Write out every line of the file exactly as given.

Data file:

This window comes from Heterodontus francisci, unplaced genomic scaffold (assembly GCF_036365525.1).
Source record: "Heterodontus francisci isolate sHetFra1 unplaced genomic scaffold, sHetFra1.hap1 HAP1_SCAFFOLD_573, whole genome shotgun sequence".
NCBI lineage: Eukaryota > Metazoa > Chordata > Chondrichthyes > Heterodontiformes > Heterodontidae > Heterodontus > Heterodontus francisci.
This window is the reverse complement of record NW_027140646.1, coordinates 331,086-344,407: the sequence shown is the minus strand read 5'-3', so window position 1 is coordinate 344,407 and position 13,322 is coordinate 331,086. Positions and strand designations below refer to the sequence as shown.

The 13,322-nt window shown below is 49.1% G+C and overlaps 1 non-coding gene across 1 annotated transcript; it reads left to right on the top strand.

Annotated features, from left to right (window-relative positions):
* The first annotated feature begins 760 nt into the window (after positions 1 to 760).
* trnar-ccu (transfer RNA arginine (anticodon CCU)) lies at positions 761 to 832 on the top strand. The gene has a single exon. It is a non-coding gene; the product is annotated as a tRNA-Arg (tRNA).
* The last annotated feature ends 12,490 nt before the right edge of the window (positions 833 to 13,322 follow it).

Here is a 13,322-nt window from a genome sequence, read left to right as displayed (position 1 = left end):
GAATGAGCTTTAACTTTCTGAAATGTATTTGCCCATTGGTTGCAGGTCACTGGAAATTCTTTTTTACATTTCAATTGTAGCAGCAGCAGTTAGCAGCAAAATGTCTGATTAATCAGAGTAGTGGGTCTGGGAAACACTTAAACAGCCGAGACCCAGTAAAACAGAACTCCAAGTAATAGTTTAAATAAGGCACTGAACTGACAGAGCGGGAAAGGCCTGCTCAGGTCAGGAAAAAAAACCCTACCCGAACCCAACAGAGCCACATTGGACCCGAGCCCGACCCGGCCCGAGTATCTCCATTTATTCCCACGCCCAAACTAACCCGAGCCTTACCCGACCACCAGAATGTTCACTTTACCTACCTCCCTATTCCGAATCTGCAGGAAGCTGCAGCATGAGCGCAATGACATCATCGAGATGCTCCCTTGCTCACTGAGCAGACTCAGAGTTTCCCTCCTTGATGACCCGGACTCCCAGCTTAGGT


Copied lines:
This window comes from Heterodontus francisci, unplaced genomic scaffold (assembly GCF_036365525.1).
Source record: "Heterodontus francisci isolate sHetFra1 unplaced genomic scaffold, sHetFra1.hap1 HAP1_SCAFFOLD_573, whole genome shotgun sequence".
NCBI lineage: Eukaryota > Metazoa > Chordata > Chondrichthyes > Heterodontiformes > Heterodontidae > Heterodontus > Heterodontus francisci.
This window is the reverse complement of record NW_027140646.1, coordinates 331,086-344,407: the sequence shown is the minus strand read 5'-3', so window position 1 is coordinate 344,407 and position 13,322 is coordinate 331,086. Positions and strand designations below refer to the sequence as shown.

The 13,322-nt window shown below is 49.1% G+C and overlaps 1 non-coding gene across 1 annotated transcript; it reads left to right on the top strand.

Annotated features, from left to right (window-relative positions):
* The first annotated feature begins 760 nt into the window (after positions 1 to 760).
* trnar-ccu (transfer RNA arginine (anticodon CCU)) lies at positions 761 to 832 on the top strand. The gene has a single exon. It is a non-coding gene; the product is annotated as a tRNA-Arg (tRNA).
* The last annotated feature ends 12,490 nt before the right edge of the window (positions 833 to 13,322 follow it).

Here is a 13,322-nt window from a genome sequence, read left to right as displayed (position 1 = left end):
GAATGAGCTTTAACTTTCTGAAATGTATTTGCCCATTGGTTGCAGGTCACTGGAAATTCTTTTTTACATTTCAATTGTAGCAGCAGCAGTTAGCAGCAAAATGTCTGATTAATCAGAGTAGTGGGTCTGGGAAACACTTAAACAGCCGAGACCCAGTAAAACAGAACTCCAAGTAATAGTTTAAATAAGGCACTGAACTGACAGAGCGGGAAAGGCCTGCTCAGGTCAGGAAAAAAAACCCTACCCGAACCCAACAGAGCCACATTGGACCCGAGCCCGACCCGGCCCGAGTATCTCCATTTATTCCCACGCCCAAACTAACCCGAGCCTTACCCGACCACCAGAATGTTCACTTTACCTACCTCCCTATTCCGAATCTGCAGGAAGCTGCAGCATGAGCGCAATGACATCATCGAGATGCTCCCTTGCTCACTGAGCAGACTCAGAGTTTCCCTCCTTGATGACCCGGACTCCCAGCTTAGGT